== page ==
Japan stocks scale 15-year peak
JAPAN, Apr 8: Japanese shares scaled 15-year peaks on Wednesday while Hong Kong’s market leapt to seven-year highs amid speculation of more stimulus from China and Japan, as well as a delayed start to any tightening by the U.S. Federal Reserve.
Just before the European open, Royal Dutch Shell (RDSa.L) said it had agreed to buy BG Group (BG.L) for 47 billion pounds ($70 billion) in the first oil super-merger in a decade.
Futures were pointing to a softer opening for European stock markets, but the confirmation of the megadeal could boost sentiment.
In Asian time, the Bank of Japan disappointed some by ending a two-day policy meeting with no new steps in its already massive bond-buying campaign, nudging the dollar down on the yen.
Yet with inflation back at zero, there is much talk it might expand the program at its next meeting on April 30.
Investors were encouraged enough to lift the Nikkei .N225 0.8 percent and finally take out a triple top at 19,778. The break took it to ground last trod in April 2000 and was seen as technically bullish with 20,000 the obvious next target.
Other milestones littered the region as Hong Kong shares .HSI shattered major resistance with a 2.6 percent rise to the highest since mid-2008.
Shanghai .SSEC scored seven-year peaks and MSCI’s broadest index of Asia-Pacific shares outside Japan .MIAPJ0000PUS gained 1.2 percent to its highest since mid-September.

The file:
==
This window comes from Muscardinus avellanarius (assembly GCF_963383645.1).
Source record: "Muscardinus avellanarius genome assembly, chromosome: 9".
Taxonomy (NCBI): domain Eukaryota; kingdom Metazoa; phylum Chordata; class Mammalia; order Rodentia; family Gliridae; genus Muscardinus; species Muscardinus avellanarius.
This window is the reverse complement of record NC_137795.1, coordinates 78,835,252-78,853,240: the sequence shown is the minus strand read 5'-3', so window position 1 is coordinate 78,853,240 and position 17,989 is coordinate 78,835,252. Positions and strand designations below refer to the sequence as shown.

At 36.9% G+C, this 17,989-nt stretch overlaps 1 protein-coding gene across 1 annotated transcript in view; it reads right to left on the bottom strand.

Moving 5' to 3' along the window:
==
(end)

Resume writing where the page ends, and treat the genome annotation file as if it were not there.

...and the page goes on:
South Korea’s main index .KS11 made a seven-month top, while the Philippines .PSI market has been on a tear over the last couple of weeks to reach record highs.
The chase for yield in emerging markets helped offset a flat finish for Wall Street, where a higher dollar was viewed as a threat to multinational corporations’ profits.
Bank of America-Merrill Lynch on Tuesday cut its 2015 earnings estimates for the S&P 500 by $2 a share.
The Dow .DJI ended Tuesday down 0.03 percent, while the S&P 500 .SPX lost 0.21 percent and the Nasdaq .IXIC 0.14 percent.
The dollar recovered much of the ground it lost to the euro following Friday’s disappointing U.S. jobs report, to stand at $1.0835 EUR=.
After the BOJ decision It dipped against the yen to trade at 119.90 JPY=, leaving behind an early 120.34 top. Against a basket of currencies, the dollar was also shade lower at 97.719 .DXY.
In commodities, oil pared recent gains after Saudi Arabia reported record production of 10.3 million barrels per day in March, a figure the country’s oil minister said was unlikely to fall by much. [API/S]
U.S. May crude CLc1 fell back $1.02 to $52.96 a barrel while Brent LCOc1 lost 70 cents to $58.40.
Gold took a knock from the rising dollar and edged back to $1,209.56 an ounce XAU=, having touched a seven-week high of $1,224.10 on Monday.